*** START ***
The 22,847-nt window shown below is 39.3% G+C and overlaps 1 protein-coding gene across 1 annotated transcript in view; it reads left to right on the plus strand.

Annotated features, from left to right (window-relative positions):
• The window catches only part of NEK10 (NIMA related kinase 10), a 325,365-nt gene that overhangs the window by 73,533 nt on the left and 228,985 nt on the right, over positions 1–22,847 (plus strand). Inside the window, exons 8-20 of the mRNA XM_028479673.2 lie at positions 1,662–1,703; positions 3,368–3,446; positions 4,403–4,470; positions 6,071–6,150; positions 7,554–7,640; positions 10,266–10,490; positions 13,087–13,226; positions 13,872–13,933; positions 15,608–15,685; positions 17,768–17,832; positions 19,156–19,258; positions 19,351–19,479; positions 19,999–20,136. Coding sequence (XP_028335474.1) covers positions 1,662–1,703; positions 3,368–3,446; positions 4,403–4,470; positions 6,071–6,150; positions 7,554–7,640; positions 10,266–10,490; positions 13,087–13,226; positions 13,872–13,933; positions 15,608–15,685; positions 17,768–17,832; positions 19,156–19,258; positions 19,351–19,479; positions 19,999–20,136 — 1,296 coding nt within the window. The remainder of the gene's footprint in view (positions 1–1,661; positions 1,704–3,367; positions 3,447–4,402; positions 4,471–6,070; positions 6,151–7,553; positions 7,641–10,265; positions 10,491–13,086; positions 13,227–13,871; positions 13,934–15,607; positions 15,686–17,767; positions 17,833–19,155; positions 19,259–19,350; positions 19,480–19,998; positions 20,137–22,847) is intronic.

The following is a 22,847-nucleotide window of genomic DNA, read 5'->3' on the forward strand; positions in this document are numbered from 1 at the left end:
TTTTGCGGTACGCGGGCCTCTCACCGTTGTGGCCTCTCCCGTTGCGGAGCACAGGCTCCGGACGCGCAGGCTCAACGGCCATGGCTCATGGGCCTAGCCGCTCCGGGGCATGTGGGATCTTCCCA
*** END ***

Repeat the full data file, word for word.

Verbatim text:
The 22,847-nt window shown below is 39.3% G+C and overlaps 1 protein-coding gene across 1 annotated transcript in view; it reads left to right on the plus strand.

Annotated features, from left to right (window-relative positions):
• The window catches only part of NEK10 (NIMA related kinase 10), a 325,365-nt gene that overhangs the window by 73,533 nt on the left and 228,985 nt on the right, over positions 1–22,847 (plus strand). Inside the window, exons 8-20 of the mRNA XM_028479673.2 lie at positions 1,662–1,703; positions 3,368–3,446; positions 4,403–4,470; positions 6,071–6,150; positions 7,554–7,640; positions 10,266–10,490; positions 13,087–13,226; positions 13,872–13,933; positions 15,608–15,685; positions 17,768–17,832; positions 19,156–19,258; positions 19,351–19,479; positions 19,999–20,136. Coding sequence (XP_028335474.1) covers positions 1,662–1,703; positions 3,368–3,446; positions 4,403–4,470; positions 6,071–6,150; positions 7,554–7,640; positions 10,266–10,490; positions 13,087–13,226; positions 13,872–13,933; positions 15,608–15,685; positions 17,768–17,832; positions 19,156–19,258; positions 19,351–19,479; positions 19,999–20,136 — 1,296 coding nt within the window. The remainder of the gene's footprint in view (positions 1–1,661; positions 1,704–3,367; positions 3,447–4,402; positions 4,471–6,070; positions 6,151–7,553; positions 7,641–10,265; positions 10,491–13,086; positions 13,227–13,871; positions 13,934–15,607; positions 15,686–17,767; positions 17,833–19,155; positions 19,259–19,350; positions 19,480–19,998; positions 20,137–22,847) is intronic.

The following is a 22,847-nucleotide window of genomic DNA, read 5'->3' on the forward strand; positions in this document are numbered from 1 at the left end:
TTTTGCGGTACGCGGGCCTCTCACCGTTGTGGCCTCTCCCGTTGCGGAGCACAGGCTCCGGACGCGCAGGCTCAACGGCCATGGCTCATGGGCCTAGCCGCTCCGGGGCATGTGGGATCTTCCCA